Int J Med Sci 2021; 18(13):2842-2848. doi:10.7150/ijms.61891
Effects of renal impairment on cardiac remodeling and clinical outcomes after myocardial infarction
1. Division of Cardiology, Department of Internal Medicine, Chi Mei Medical Center, Tainan.
2. Department of Optometry, Chung Hwa University of Medical Technology, Rende District, Tainan.
3. Department of Health and Nutrition, Chia Nan University of Pharmacy and Science, Tainan.
4. Division of Cardiovascular Surgery, Department of Surgery, Chi Mei Medical Center, Tainan.
5. Department of Pharmacy, Chia Nan University of Pharmacy and Science, Tainan.
6. Department of Hospital and Health Care Administration, Chi-Mei Medical Center, Tainan.
7. Division of Nephrology, Department of Internal Medicine, Chi Mei Medical Center, Tainan.
8. Department of Biotechnology, Southern Taiwan University of Science and Technology, Tainan.
9. Institute of Clinical Medicine, College of Medicine, National Cheng Kung University, Tainan.
Chiang CY, Huang SC, Chen M, Shih JY, Hong CS, Wu NC, Ho CH, Wu CC, Chen ZC, Chang WT. Effects of renal impairment on cardiac remodeling and clinical outcomes after myocardial infarction. Int J Med Sci 2021; 18(13):2842-2848. doi:10.7150/ijms.61891. Available from https://www.medsci.org/v18p2842.htm
How renal function influences post-acute myocardial infarction (AMI) cardiac remodeling and outcomes remains unclear. This study evaluated the impact of levels of renal impairment on drug therapy, echocardiographic parameters, and outcomes in patients with AMI undergoing percutaneous coronary intervention (PCI). A total of 611 patients diagnosed with AMI underwent successful PCI, and two echocardiographic examinations were performed within 1 year after AMI. Patients were categorized according to Group 1: severely impaired estimated glomerular filtration rate (eGFR)<30, Group 2: mildly impaired 30≤eGFR<60, Group 3: potentially at risk 60≤eGFR<90 and normal eGFR≥90 ml/min/1.73 m2. During the 5-year follow-up period, the primary endpoints were cardiovascular mortality and outcomes. Patients with worse renal function (eGFR<30) were older and had a higher prevalence of hypertension and diabetes, but relatively few were smokers or had hyperlipidemia. Despite more patients with lesions of the left anterior descending artery, those with worse renal function received suboptimal guideline-directed medical therapy (GDMT). Notably, patients with worse renal function presented with worse left ventricular function at baseline and subsequent follow-up. Kaplan-Meier analysis revealed increased cardiovascular death, development of heart failure, recurrent AMI and revascularization in patients with worse renal function. Notably, as focusing on patients with ST elevation MI, the similar findings were observed. In multivariable Cox regression, impaired renal function showed the most significant hazard ratio in cardiovascular death. Collectively, in AMI patients receiving PCI, outcome differences are renal function dependent. We found that patients with worse renal function received less GDMT and presented with worse cardiovascular outcomes. These patients require more attention.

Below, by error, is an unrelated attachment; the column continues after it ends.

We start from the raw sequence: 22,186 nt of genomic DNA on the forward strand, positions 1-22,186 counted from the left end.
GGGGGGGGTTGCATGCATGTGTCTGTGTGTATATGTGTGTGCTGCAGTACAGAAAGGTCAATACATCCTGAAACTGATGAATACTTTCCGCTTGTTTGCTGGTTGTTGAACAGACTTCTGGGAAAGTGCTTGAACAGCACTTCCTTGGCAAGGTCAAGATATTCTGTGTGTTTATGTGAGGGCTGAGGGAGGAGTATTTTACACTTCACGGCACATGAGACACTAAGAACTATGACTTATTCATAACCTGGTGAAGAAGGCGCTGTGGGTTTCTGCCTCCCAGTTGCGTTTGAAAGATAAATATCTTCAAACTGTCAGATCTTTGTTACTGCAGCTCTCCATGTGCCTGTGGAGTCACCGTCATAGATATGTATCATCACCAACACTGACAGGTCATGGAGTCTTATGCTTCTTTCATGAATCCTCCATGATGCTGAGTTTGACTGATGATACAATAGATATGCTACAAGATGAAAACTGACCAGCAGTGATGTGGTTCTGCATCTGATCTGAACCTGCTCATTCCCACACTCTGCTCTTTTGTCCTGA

Keywords: post myocardial infarction, cardiac remodeling, renal function, mortality, heart failure